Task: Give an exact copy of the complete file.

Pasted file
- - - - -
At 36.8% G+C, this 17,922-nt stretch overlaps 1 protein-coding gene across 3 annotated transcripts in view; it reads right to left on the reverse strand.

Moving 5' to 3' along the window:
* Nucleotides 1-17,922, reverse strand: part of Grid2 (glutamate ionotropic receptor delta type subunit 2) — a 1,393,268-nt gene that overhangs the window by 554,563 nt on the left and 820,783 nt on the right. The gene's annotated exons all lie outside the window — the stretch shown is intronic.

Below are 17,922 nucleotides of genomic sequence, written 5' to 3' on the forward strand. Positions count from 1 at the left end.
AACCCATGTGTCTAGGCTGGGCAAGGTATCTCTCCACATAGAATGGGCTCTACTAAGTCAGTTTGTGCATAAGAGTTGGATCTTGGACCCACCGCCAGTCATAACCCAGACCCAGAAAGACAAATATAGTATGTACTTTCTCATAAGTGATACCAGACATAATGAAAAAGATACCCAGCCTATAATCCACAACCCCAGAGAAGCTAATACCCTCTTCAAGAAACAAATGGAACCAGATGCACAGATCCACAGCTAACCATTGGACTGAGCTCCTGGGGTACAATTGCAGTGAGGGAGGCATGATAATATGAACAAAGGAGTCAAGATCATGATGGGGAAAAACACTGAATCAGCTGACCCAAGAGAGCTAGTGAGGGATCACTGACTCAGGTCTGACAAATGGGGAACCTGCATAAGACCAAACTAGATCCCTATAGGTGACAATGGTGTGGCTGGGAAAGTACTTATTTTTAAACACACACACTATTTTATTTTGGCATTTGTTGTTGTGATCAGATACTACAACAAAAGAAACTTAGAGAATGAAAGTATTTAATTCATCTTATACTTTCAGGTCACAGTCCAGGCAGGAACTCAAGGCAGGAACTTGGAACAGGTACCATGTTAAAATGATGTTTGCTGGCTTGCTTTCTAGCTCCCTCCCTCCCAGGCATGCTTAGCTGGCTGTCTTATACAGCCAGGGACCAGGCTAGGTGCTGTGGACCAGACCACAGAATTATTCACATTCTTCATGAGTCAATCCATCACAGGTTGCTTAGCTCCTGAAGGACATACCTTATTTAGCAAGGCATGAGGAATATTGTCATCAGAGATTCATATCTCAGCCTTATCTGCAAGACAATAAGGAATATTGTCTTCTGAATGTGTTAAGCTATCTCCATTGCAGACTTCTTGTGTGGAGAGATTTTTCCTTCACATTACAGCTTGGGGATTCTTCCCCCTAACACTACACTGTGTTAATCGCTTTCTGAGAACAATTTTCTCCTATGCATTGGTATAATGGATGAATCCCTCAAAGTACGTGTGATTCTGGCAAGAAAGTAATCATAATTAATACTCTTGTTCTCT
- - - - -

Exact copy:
At 36.8% G+C, this 17,922-nt stretch overlaps 1 protein-coding gene across 3 annotated transcripts in view; it reads right to left on the reverse strand.

Moving 5' to 3' along the window:
* Nucleotides 1-17,922, reverse strand: part of Grid2 (glutamate ionotropic receptor delta type subunit 2) — a 1,393,268-nt gene that overhangs the window by 554,563 nt on the left and 820,783 nt on the right. The gene's annotated exons all lie outside the window — the stretch shown is intronic.

Below are 17,922 nucleotides of genomic sequence, written 5' to 3' on the forward strand. Positions count from 1 at the left end.
AACCCATGTGTCTAGGCTGGGCAAGGTATCTCTCCACATAGAATGGGCTCTACTAAGTCAGTTTGTGCATAAGAGTTGGATCTTGGACCCACCGCCAGTCATAACCCAGACCCAGAAAGACAAATATAGTATGTACTTTCTCATAAGTGATACCAGACATAATGAAAAAGATACCCAGCCTATAATCCACAACCCCAGAGAAGCTAATACCCTCTTCAAGAAACAAATGGAACCAGATGCACAGATCCACAGCTAACCATTGGACTGAGCTCCTGGGGTACAATTGCAGTGAGGGAGGCATGATAATATGAACAAAGGAGTCAAGATCATGATGGGGAAAAACACTGAATCAGCTGACCCAAGAGAGCTAGTGAGGGATCACTGACTCAGGTCTGACAAATGGGGAACCTGCATAAGACCAAACTAGATCCCTATAGGTGACAATGGTGTGGCTGGGAAAGTACTTATTTTTAAACACACACACTATTTTATTTTGGCATTTGTTGTTGTGATCAGATACTACAACAAAAGAAACTTAGAGAATGAAAGTATTTAATTCATCTTATACTTTCAGGTCACAGTCCAGGCAGGAACTCAAGGCAGGAACTTGGAACAGGTACCATGTTAAAATGATGTTTGCTGGCTTGCTTTCTAGCTCCCTCCCTCCCAGGCATGCTTAGCTGGCTGTCTTATACAGCCAGGGACCAGGCTAGGTGCTGTGGACCAGACCACAGAATTATTCACATTCTTCATGAGTCAATCCATCACAGGTTGCTTAGCTCCTGAAGGACATACCTTATTTAGCAAGGCATGAGGAATATTGTCATCAGAGATTCATATCTCAGCCTTATCTGCAAGACAATAAGGAATATTGTCTTCTGAATGTGTTAAGCTATCTCCATTGCAGACTTCTTGTGTGGAGAGATTTTTCCTTCACATTACAGCTTGGGGATTCTTCCCCCTAACACTACACTGTGTTAATCGCTTTCTGAGAACAATTTTCTCCTATGCATTGGTATAATGGATGAATCCCTCAAAGTACGTGTGATTCTGGCAAGAAAGTAATCATAATTAATACTCTTGTTCTCT